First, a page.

TUESDAY, Nov. 9 (HealthDay News) -- Excessive texting and social networking may increase teens' risk for dangerous health behaviors, including smoking, drinking and sexual activity, a new study suggests.
Researchers looked at hyper-texting (sending more than 120 messages per school day) and hyper-networking (spending more than three hours a school day on social networking sites) among high school students in an urban county in the U.S. Midwest.
Many of the 19.8 percent of teens who reported hyper-texting were female, minority, from lower socioeconomic status and had no father at home, according to the researchers at Case Western Reserve School of Medicine in Cleveland.
Hyper-texters were: 40 percent more likely to have tried smoking; two times more likely to have tried alcohol; 43 percent more likely to binge-drink; 41 percent more likely to have used illicit drugs; 55 percent more likely to have been in a physical fight; nearly 3.5 times more likely to have had sex; and 90 percent more likely to have had four or more sexual partners.
The 11.5 percent of students who were hyper-networkers were: 62 percent more likely to have smoked cigarettes; 79 percent more likely to have tried alcohol; 69 percent more likely to be binge drinkers; 84 percent more likely to have used illicit drugs; 94 percent more likely to have been in a physical fight; 69 percent more likely to have had sex; and 60 percent more likely to have had four or more sexual partners.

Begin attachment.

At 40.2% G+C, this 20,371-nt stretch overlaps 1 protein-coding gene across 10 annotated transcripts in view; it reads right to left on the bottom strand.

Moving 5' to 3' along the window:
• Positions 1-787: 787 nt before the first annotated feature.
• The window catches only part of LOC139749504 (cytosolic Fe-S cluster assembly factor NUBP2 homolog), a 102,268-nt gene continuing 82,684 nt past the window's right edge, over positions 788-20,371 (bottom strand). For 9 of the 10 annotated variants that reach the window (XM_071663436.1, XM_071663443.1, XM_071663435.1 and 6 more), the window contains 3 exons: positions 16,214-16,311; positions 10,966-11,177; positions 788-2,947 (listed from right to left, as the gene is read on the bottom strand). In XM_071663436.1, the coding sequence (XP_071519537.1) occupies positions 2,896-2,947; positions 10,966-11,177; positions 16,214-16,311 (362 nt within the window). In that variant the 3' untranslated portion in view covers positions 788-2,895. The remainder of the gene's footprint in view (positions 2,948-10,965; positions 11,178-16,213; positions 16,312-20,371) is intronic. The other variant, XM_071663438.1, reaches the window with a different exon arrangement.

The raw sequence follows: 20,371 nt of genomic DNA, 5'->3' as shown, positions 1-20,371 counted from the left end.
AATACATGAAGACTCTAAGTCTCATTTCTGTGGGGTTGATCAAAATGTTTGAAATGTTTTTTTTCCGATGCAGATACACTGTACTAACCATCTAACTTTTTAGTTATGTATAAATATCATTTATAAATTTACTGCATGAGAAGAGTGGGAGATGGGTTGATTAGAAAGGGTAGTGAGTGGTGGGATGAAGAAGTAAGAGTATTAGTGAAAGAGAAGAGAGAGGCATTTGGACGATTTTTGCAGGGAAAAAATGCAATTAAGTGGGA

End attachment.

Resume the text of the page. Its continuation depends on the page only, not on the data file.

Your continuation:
Hyper-networking was also associated with increased likelihood of stress, depression, suicide, poor sleep, poor academics, television watching and parental permissiveness.
The study was to be presented Tuesday at the American Public Health Association annual meeting in Denver.
"The startling results of this study suggest that when left unchecked, texting and other widely popular methods of staying connected can have dangerous health effects on teenagers," lead researcher Dr. Scott Frank, director of the School of Medicine's Master of Public Health Program, said in a university news release.
"This should be a wake-up call for parents to not only help their children stay safe by not texting and driving, but by discouraging excessive use of the cell phone or social web sites in general," he added.
The Nemours Foundation outlines the dangers of texting on the move.
-- Robert Preidt
SOURCE: Case Western Reserve School of Medicine, news release, Nov. 9, 2010
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